Koalas in Australia's Victoria region could be culled
The state government of Victoria may soon cull a colony of koalas living in a popular Australian tourist destination.
The Victorian government euthanised about 700 koalas at Cape Otway in the state's south, in 2013 and 2014.
It said they were starving because of a population boom that could not be sustained by local woodland.
But critics angry with the latest move say the problem is too few trees, not too many koalas.
Despite some bush regrowth, the koala density at the cape remained high and sick koalas might be euthanised, the state government said on Monday.
Victorian Department of Environment, Land, Water & Planning said it would carry out a "koala health assessment" of the "overabundant koala population" in the Manna Gum woodland.
The assessment will be conducted by vets and animal health officers, said department spokesperson Mandy Watson.
"We are focusing our attention on private land in Cape Otway where koalas are most affected by over-browsing," she said.
"Any unhealthy koalas, which are deemed too sick to survive release, will be humanely euthanized to prevent further suffering," she said.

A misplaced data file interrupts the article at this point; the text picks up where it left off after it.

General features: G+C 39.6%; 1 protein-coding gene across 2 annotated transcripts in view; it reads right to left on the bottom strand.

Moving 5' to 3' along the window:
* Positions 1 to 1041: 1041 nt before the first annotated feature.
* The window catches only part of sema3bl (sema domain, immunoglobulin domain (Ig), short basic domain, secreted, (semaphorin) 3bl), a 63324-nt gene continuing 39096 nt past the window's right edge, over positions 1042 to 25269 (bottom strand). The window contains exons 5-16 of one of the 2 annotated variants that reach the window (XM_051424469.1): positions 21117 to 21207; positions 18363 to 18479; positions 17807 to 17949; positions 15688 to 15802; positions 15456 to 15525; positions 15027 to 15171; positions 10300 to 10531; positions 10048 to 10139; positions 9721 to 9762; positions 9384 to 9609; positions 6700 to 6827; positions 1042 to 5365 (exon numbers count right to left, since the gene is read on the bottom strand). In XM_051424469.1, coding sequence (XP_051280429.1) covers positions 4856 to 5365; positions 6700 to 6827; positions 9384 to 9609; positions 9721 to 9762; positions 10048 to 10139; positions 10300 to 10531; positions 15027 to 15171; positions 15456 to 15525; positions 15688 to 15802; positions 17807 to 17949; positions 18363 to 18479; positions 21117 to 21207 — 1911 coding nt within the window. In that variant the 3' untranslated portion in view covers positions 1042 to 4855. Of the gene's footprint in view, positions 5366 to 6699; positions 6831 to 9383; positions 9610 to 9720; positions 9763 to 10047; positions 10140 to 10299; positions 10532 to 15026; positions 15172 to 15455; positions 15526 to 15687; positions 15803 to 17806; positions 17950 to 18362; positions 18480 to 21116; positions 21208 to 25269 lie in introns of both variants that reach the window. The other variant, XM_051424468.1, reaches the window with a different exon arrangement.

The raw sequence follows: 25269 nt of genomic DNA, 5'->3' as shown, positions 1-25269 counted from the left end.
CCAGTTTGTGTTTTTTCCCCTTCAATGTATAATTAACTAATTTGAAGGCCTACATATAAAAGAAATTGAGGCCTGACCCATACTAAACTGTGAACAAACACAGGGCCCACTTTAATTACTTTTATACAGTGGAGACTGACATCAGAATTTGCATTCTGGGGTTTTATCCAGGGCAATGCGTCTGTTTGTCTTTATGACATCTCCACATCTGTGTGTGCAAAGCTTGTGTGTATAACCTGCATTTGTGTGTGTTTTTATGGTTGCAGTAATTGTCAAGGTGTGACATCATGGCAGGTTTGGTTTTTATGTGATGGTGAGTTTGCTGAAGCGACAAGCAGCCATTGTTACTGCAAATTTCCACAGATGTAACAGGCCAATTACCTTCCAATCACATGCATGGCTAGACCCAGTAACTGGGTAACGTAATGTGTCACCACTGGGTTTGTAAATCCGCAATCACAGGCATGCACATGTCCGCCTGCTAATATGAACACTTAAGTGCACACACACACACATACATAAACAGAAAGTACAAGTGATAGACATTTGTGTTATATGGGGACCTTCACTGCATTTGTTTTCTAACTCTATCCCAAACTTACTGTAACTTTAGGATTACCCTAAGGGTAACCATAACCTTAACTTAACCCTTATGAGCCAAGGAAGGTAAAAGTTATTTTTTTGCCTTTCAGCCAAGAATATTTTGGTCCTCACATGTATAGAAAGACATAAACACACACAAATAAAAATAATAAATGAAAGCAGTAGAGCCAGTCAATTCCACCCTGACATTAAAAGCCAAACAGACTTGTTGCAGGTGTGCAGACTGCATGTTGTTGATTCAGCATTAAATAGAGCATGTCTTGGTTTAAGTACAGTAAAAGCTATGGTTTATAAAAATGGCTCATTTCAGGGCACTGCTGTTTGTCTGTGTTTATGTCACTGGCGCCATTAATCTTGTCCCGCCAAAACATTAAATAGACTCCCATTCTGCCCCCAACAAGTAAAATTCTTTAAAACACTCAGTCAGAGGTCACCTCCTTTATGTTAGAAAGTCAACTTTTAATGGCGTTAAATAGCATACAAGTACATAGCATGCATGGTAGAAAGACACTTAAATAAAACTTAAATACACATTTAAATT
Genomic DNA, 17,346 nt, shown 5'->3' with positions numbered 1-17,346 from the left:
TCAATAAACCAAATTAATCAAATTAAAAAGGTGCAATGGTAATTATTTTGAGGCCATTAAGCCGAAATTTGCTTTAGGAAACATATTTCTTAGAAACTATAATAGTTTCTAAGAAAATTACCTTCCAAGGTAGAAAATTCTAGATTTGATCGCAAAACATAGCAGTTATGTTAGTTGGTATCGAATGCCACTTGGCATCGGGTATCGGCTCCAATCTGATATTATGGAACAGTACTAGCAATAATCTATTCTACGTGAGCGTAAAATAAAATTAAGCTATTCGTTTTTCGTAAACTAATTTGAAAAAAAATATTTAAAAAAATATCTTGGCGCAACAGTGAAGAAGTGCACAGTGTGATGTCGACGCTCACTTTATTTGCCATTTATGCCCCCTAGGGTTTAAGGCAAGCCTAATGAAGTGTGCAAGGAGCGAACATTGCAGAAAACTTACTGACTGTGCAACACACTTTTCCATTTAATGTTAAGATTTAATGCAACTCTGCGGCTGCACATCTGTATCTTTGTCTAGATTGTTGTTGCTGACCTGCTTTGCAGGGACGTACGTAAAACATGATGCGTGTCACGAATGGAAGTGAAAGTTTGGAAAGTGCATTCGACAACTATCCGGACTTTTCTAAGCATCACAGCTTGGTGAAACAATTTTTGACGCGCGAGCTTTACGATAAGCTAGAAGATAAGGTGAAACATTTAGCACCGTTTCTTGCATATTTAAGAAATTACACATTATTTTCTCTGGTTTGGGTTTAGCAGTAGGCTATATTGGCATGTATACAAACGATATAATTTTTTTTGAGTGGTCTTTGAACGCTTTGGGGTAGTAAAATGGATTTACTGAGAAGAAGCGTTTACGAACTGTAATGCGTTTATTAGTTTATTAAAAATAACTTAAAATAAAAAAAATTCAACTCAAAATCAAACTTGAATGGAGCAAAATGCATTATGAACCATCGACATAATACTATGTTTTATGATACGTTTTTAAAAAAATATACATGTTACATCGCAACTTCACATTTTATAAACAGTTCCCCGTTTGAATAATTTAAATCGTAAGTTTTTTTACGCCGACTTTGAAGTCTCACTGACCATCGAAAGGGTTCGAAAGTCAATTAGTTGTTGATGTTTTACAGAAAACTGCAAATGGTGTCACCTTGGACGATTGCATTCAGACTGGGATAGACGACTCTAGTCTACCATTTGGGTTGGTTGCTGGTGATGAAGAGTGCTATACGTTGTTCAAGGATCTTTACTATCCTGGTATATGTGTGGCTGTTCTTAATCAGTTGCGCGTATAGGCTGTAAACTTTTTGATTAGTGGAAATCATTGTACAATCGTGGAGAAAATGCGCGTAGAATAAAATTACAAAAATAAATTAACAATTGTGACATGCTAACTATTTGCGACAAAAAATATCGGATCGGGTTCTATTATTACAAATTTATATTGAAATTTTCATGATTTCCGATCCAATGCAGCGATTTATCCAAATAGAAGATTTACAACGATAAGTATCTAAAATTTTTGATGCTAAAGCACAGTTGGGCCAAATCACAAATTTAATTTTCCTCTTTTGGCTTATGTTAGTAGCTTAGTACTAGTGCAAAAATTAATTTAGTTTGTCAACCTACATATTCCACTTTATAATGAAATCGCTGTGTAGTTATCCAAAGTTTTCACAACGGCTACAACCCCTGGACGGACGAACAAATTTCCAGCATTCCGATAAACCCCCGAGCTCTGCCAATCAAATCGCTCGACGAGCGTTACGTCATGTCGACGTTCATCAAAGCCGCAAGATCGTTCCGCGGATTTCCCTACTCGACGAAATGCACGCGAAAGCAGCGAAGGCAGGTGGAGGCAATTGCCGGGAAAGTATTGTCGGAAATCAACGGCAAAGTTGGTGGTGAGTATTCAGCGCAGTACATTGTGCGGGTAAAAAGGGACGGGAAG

Koalas live in tall open eucalypt (gum tree) forests and will only eat a few of the hundreds of species of eucalypts that grow in Australia.
Australian Koala Foundation chief executive officer Deborah Tabart said the koala habitat should be protected so a cull is not necessary.
"I know they are not looking at planting trees, they are not looking at the long term," Ms Tabart told ABC TV.
"I never see this as an overpopulation of koalas; I see it as a under-population of trees."
In 2012, the koala was listed as "vulnerable" under Australia's Environmental Protection and Biodiversity Conservation Act.
However, there is no specific law that protects koala habitat, which is under pressure from housing and commercial development.